Second, the Illinois High School Association argued that they were not subject to title II of the Americans with Disabilities Act. As readers of this blog know, title II of the ADA prohibits public entities from discriminating in their programs and activities. The Illinois High School Association tried to argue that they were not a public entity and that the title II claim should be dismissed. Id. The court did not buy that argument. More specifically, the court noted that plaintiffs alleged that 98% of the Illinois school members of the Illinois High School Association and that all Illinois public high schools were supported by public taxation, recognized by the Illinois Board of Education, and the Illinois High School Association oversaw the schools in Scholastic sports programs in high schools in a very specific and detailed manner. Id. at *4. Therefore, the court said that the facts did allege that the Illinois High School Association was an instrumentality of a State or or local government thereby subjecting it to title II of the Americans with Disabilities Act.
Finally, the Illinois High School Association tried to get the title III claim dismissed as well. The court didn’t buy that either. In particular, the court said that there were sufficient facts alleging that the Illinois High School Association owned, leased, or operated the place of public accommodation and therefore was subject to title III of the Americans with disabilities act. Id. at *5. The court did leave open the question as to what level of control was sufficient to justify a finding that the Illinois High School Association owned, leased, or operated places of public accommodation. Id. at *6.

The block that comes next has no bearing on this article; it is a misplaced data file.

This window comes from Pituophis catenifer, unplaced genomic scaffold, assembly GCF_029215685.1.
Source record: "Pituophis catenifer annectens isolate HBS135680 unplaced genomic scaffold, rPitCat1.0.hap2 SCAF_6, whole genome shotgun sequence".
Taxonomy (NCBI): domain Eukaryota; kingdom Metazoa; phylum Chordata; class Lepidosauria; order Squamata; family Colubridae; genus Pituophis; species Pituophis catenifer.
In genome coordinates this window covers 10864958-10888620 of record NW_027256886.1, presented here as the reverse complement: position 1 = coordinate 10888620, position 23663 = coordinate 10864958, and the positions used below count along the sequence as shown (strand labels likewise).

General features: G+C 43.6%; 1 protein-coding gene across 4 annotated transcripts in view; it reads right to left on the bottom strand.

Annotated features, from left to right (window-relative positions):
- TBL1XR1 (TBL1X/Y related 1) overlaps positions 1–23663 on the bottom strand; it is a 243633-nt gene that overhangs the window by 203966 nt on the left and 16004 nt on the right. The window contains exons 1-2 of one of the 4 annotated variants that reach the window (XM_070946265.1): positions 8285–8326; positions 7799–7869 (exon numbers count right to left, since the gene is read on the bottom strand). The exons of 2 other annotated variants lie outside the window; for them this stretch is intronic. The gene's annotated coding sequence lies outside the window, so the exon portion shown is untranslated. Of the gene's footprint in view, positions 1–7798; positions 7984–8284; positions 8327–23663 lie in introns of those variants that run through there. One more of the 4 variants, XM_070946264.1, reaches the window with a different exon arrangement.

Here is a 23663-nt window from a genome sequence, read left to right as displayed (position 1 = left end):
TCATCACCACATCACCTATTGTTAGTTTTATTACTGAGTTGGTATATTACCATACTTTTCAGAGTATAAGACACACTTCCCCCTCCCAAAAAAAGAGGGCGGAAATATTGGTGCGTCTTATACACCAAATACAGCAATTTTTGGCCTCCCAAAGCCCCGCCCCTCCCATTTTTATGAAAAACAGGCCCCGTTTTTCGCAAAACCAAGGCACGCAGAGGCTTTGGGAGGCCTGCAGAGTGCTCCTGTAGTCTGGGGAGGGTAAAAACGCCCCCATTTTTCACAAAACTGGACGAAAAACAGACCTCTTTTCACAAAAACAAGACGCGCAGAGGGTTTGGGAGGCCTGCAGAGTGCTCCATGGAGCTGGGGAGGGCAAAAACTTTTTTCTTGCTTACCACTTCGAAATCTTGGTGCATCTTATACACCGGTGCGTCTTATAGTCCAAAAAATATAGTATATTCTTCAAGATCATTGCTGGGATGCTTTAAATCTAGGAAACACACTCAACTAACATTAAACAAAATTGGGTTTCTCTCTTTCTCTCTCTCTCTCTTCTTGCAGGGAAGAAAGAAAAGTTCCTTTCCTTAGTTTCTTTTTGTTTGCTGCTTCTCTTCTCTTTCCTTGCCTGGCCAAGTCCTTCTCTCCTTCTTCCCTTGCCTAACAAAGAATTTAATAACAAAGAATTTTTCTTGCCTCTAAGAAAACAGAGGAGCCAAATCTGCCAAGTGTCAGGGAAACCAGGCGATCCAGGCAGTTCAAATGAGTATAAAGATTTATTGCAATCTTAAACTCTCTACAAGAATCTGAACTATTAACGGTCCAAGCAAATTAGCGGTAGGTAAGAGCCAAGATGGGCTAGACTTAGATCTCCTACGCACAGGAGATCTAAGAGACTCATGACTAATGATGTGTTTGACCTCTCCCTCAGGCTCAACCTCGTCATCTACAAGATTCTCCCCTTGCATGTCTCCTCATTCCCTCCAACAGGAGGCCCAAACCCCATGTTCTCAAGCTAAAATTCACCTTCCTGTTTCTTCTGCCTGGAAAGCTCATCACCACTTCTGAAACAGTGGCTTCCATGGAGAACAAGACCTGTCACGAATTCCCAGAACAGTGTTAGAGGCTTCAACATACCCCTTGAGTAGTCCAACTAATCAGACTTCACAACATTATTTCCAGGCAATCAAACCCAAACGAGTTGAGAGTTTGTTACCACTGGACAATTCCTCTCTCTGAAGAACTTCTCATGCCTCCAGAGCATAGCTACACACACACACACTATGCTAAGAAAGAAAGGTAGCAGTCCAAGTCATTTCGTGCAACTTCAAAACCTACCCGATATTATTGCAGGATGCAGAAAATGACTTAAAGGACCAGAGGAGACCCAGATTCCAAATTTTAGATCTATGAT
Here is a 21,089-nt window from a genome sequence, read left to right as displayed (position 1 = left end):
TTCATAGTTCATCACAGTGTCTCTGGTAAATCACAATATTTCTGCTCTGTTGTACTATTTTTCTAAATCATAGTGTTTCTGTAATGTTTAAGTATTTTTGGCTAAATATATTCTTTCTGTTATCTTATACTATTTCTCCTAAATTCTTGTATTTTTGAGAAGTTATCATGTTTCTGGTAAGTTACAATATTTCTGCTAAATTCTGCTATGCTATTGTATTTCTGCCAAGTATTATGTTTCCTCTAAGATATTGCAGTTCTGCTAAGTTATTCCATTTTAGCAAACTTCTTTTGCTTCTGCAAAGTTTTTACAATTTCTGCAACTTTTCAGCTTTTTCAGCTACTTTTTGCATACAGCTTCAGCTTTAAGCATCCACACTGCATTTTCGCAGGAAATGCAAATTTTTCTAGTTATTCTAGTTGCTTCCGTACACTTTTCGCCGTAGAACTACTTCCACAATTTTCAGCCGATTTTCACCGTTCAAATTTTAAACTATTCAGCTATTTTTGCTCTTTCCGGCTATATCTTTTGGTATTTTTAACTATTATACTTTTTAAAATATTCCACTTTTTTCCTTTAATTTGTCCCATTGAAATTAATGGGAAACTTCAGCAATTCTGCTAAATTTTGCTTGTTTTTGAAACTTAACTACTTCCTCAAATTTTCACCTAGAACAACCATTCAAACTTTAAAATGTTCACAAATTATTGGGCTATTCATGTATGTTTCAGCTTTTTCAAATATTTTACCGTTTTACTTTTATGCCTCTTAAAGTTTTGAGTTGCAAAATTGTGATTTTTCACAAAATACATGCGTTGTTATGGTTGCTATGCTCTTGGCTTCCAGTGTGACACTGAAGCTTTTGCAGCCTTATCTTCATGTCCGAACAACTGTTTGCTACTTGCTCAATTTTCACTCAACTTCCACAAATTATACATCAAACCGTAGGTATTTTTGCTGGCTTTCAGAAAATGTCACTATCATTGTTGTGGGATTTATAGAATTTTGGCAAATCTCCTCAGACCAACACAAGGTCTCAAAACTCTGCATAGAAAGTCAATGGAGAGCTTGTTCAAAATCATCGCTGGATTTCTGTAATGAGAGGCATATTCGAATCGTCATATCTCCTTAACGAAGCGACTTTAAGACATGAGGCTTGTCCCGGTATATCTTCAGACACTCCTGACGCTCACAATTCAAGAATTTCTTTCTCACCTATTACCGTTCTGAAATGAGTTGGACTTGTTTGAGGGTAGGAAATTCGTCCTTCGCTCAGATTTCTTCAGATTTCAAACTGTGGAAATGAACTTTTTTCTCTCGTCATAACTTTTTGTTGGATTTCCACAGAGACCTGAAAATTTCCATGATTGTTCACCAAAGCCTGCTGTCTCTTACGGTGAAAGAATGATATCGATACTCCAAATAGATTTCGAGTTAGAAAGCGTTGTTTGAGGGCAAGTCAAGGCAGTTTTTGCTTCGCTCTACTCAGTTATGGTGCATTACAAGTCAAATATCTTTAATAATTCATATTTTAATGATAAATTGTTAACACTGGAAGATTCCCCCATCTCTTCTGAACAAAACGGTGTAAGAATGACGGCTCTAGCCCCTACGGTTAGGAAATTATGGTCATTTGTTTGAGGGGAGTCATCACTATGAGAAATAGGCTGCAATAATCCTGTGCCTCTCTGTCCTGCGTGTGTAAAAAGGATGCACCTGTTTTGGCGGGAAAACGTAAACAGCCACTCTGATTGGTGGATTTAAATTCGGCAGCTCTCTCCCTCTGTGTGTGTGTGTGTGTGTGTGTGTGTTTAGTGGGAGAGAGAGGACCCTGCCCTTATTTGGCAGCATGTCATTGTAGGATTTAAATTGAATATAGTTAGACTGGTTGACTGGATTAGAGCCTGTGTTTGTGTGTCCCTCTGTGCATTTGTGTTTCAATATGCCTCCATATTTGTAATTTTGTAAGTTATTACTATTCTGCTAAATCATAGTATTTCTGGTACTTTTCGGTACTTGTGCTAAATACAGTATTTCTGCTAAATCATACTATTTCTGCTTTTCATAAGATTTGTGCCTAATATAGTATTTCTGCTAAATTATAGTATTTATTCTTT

There are lots of things interesting about this case. First, the high school athletic associations of the various states would do well to read this case if for no other reason in order to help them anticipate future litigation and to develop preventive systems should they desire to forestall that. Second, one normally doesn’t think that a public entity and a place of public accommodation could be the same defendant in the same case. However, this case shows how such a finding may be possible. From a plaintiff perspective, there are advantages to being able to claim coverage under title II of the ADA as well as title III of the ADA as title II of the ADA would lead to damages and title III of the ADA does not. Also, being able to claim title two and title III of the ADA, for reasons mentioned previously, allows the plaintiff to probably move into mixed motive territory down the road should that be necessary where a § 504 claim does not allow for that. This case will certainly be worth following in the future.